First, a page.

Baseball lost a great man Tuesday.
George Steinbrenner was both a fan and player's dream, a man who made it clear that winning -- and winning it all -- was the only acceptable outcome.
In 23 years I played for owners that ran the gamut. The only one I could think of placing in the same league as Mr. Steinbrenner was Jerry Colangelo in Arizona. Like George, Jerry made it very clear that he had no qualms with the salaries being paid to players, but his expectations were World Series wins, every year.
Few owners interact with their players the way Mr. Steinbrenner did. Even fewer emit the passion, compassion and care for their players the way Mr. Steinbrenner did. He viewed wearing those pinstripes as baseball's highest honor and he wanted his organization to view it the same way.
Did he meddle? Sure, but so what? Passionate people tend to do that. Was he loud? Yeah, but since when is that a bad thing when you're loud and overbearing at times because you care so deeply? I absolutely cherished the man and had the honor of meeting him only once.
After we beat the Yankees in Game 7 of the 2001 World Series, he stopped me outside the media room in the tunnel under the stadium. Here he was, I knew he was crushed, but even so he went to great lengths to talk to me and say things I'd forever remember and cherish.
Mr. Steinbrenner was the No. 1 reason I wanted to initially go to the Yankees when I learned the Diamondbacks wanted to move my contract. I loved playing for Mr. Colangelo and I saw Mr. Steinbrenner as an older, more passionate version of him. As a player, what more could you ask from the owner of your team? He did everything in his power, and sometimes things outside his control, to take care of his players and his fans, and made no qualms about who he had to bull over to do it.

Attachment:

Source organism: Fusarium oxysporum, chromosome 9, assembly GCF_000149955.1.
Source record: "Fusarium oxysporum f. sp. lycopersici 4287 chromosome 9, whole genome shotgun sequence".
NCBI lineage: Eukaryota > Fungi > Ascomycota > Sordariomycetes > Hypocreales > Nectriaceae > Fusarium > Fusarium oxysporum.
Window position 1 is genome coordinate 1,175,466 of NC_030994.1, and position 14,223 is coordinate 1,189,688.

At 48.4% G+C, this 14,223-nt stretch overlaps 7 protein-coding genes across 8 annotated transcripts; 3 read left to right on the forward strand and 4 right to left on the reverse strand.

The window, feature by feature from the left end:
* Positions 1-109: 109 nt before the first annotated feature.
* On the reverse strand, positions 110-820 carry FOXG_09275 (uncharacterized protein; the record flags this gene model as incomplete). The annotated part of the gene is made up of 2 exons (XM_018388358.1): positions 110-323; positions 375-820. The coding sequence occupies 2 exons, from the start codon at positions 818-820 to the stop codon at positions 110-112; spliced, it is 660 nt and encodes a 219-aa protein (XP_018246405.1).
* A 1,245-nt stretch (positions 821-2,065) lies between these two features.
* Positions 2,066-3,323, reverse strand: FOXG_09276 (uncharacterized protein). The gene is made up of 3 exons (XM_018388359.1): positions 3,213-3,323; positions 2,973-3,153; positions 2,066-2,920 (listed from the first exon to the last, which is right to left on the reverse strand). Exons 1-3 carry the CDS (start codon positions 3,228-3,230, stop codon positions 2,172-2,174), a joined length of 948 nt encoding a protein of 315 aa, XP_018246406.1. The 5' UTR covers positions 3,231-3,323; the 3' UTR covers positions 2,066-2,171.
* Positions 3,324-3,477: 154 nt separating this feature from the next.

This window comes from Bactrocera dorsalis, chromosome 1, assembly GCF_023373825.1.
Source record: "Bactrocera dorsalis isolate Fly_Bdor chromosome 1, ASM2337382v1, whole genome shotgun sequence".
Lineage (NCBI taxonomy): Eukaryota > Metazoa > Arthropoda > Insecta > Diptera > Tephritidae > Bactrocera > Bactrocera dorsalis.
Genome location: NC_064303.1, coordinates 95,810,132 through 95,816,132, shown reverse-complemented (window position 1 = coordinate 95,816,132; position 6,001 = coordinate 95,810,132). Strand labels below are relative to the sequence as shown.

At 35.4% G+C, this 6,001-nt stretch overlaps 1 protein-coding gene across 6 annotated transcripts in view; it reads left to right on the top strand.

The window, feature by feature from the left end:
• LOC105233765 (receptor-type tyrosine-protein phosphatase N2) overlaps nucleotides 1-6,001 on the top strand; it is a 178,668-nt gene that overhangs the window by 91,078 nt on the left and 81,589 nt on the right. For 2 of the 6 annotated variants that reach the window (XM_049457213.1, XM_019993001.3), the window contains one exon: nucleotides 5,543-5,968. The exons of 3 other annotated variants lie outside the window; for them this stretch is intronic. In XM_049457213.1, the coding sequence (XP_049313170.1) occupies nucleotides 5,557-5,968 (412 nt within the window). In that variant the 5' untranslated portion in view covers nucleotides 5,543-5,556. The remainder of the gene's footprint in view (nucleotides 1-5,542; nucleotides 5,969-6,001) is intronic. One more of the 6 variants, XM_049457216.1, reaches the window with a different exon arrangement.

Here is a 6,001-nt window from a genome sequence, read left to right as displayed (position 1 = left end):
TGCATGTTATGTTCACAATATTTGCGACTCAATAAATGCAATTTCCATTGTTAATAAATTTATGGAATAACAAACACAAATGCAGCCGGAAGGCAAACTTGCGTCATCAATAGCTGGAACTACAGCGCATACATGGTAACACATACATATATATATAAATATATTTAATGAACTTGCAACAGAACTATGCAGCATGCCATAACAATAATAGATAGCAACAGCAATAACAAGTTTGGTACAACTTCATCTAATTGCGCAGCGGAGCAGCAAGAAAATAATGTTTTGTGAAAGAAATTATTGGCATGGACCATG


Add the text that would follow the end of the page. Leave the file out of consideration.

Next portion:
So many people looked to him and the Yankees organization as being a big contributor to the unbalanced financial playing field in baseball. I say baloney. If every owner poured the percentage of his resources into their teams as Mr. Steinbrenner did, there would be far more happy fans in many more cities.
He bought the most storied franchise in sports history for the paltry sum of $8.7 million and some 35 years later it is a billion dollar property. That's absolutely attributable to him. The game, fans and players are ALL better for it.
Mr. Steinbrenner was as responsible for the change and growth of this great game in the past 30 years as anyone associated with baseball and he absolutely belongs in the Hall of Fame.
Oh, and for what it's worth, without George Steinbrenner the Red Sox-Yankees rivalry was nowhere near what it became in the late 1990s and into this new millennium, and for that we should all (well, all New Yorkers and New Englanders, that is) be eternally grateful.
He's now in the best box seat in the house, and God bless him for that.
My thoughts and prayers go out to the entire Steinbrenner family and Yankees organization. God Bless The Boss.
Curt Schilling, who pitched for the Red Sox from 2004-08, is a three-time World Series champion, six-time MLB All-Star and founded 38 Studios. Curt and his wife, Shonda, have raised money to fight ALS (Lou Gehrig's disease) through Curt's Pitch for ALS, and have encouraged awareness for sun protection through the SHADE Foundation. They recently announced their support for the Asperger's Association of New England after their third child was diagnosed with Asperger's Syndrome.